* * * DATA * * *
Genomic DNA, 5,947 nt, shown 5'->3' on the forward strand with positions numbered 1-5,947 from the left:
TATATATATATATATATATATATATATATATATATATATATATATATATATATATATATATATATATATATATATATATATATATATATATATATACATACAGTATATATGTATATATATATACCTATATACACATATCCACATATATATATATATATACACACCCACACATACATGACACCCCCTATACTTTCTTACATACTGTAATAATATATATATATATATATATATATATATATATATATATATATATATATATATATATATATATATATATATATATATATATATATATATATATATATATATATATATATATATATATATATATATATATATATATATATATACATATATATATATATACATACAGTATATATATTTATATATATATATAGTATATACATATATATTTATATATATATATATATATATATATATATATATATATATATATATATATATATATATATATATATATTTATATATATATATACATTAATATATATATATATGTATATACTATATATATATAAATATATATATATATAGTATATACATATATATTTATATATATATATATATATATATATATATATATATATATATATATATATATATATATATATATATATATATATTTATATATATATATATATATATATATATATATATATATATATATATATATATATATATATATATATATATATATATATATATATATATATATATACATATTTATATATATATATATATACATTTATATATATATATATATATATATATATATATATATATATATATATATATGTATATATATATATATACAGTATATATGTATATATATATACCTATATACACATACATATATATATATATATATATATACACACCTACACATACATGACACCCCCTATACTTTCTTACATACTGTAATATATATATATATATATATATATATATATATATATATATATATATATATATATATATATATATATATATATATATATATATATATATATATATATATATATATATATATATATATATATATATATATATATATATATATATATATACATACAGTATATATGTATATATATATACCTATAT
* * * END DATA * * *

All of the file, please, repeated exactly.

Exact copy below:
Genomic DNA, 5,947 nt, shown 5'->3' on the forward strand with positions numbered 1-5,947 from the left:
TATATATATATATATATATATATATATATATATATATATATATATATATATATATATATATATATATATATATATATATATATATATATATATATACATACAGTATATATGTATATATATATACCTATATACACATATCCACATATATATATATATATACACACCCACACATACATGACACCCCCTATACTTTCTTACATACTGTAATAATATATATATATATATATATATATATATATATATATATATATATATATATATATATATATATATATATATATATATATATATATATATATATATATATATATATATATATATATATATATATATATATATATATATATATACATATATATATATATACATACAGTATATATATTTATATATATATATAGTATATACATATATATTTATATATATATATATATATATATATATATATATATATATATATATATATATATATATATATATATATTTATATATATATATACATTAATATATATATATATGTATATACTATATATATATAAATATATATATATATAGTATATACATATATATTTATATATATATATATATATATATATATATATATATATATATATATATATATATATATATATATATATATATATTTATATATATATATATATATATATATATATATATATATATATATATATATATATATATATATATATATATATATATATATATATATATATATATACATATTTATATATATATATATATACATTTATATATATATATATATATATATATATATATATATATATATATATATATGTATATATATATATATACAGTATATATGTATATATATATACCTATATACACATACATATATATATATATATATATATACACACCTACACATACATGACACCCCCTATACTTTCTTACATACTGTAATATATATATATATATATATATATATATATATATATATATATATATATATATATATATATATATATATATATATATATATATATATATATATATATATATATATATATATATATATATATATATATATATATATATATATATATATACATACAGTATATATGTATATATATATACCTATAT